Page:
More than one-third of individuals who have contributed to technological innovation in the U.S. were born outside the country.
In a survey of 923 people who have won prestigious awards for their creations, or have applied for international patents likely to have significant economic impact, 35.5% of them were considered immigrants. That dwarfs the proportion of first-generation immigrants in the total U.S. population, which comes in at 13.5%, according to the Information Technology and Innovation Foundation, which released the findings of their study on Wednesday.
“People may think technological innovation is driven by precocious college dropouts at startup companies, like Bill Gates and Mark Zuckerberg," said Adams Nager, economic policy analyst at the Information Technology and Innovation Foundation. "In reality, America’s innovators are far more likely to be immigrants with advanced degrees who have paid their dues through years of work in large companies."
The findings cement the growing influence of overseas workers in an election season where presidential candidates like Donald Trump and Ted Cruz have adopted hardline stances against illegal immigration. In a 2010 study of Fortune 500 companies, researchers found that more than 40% of the companies were founded by immigrants or their children.
The ITIF findings, however, were much more dismal on the results of women and minority innovators. Women represented just 11.7% of U.S. innovators found in the study, which is lower than the female share of 18% of undergraduate degree recipients in STEM fields (science, technology, engineering, and mathematics) in 2014.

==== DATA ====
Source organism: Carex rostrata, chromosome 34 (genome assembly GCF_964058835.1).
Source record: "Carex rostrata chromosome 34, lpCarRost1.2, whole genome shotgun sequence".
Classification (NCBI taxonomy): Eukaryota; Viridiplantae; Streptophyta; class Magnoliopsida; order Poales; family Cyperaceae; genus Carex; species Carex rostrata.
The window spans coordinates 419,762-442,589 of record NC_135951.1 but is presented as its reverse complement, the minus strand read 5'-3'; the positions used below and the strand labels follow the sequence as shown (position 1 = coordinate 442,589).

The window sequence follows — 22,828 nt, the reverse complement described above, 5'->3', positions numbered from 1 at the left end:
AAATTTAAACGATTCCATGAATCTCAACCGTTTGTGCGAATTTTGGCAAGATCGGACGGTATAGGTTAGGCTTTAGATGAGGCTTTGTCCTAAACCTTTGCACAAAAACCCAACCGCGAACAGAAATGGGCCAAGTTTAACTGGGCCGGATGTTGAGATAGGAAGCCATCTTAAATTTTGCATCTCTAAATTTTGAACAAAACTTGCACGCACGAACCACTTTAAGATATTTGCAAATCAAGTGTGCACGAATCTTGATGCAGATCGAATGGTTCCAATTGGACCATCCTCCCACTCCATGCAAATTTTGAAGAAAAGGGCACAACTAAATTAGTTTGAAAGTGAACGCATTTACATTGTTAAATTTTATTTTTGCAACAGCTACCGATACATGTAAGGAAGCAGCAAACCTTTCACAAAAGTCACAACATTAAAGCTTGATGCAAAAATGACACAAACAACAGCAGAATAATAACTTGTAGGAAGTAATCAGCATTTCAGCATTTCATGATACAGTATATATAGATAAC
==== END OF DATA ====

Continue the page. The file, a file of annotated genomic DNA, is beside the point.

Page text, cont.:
That number was also much lower than the reported percentage of women working as employed scientists or engineers in 2010, which came in at around 44.6%, according to the National Science Foundation.
It was even more stark for U.S.-born minorities, who made up just 8% of American innovators, even though minority ethnic groups make up 32% of the country's population. Blacks comprised just 0.5% of U.S.-born innovators.
"Unfortunately, one stereotype that turns out to be true is that women and U.S.-born minorities are significantly underrepresented," said Nager. "In fact, the extent of that gap is so stark that it caught us by surprise."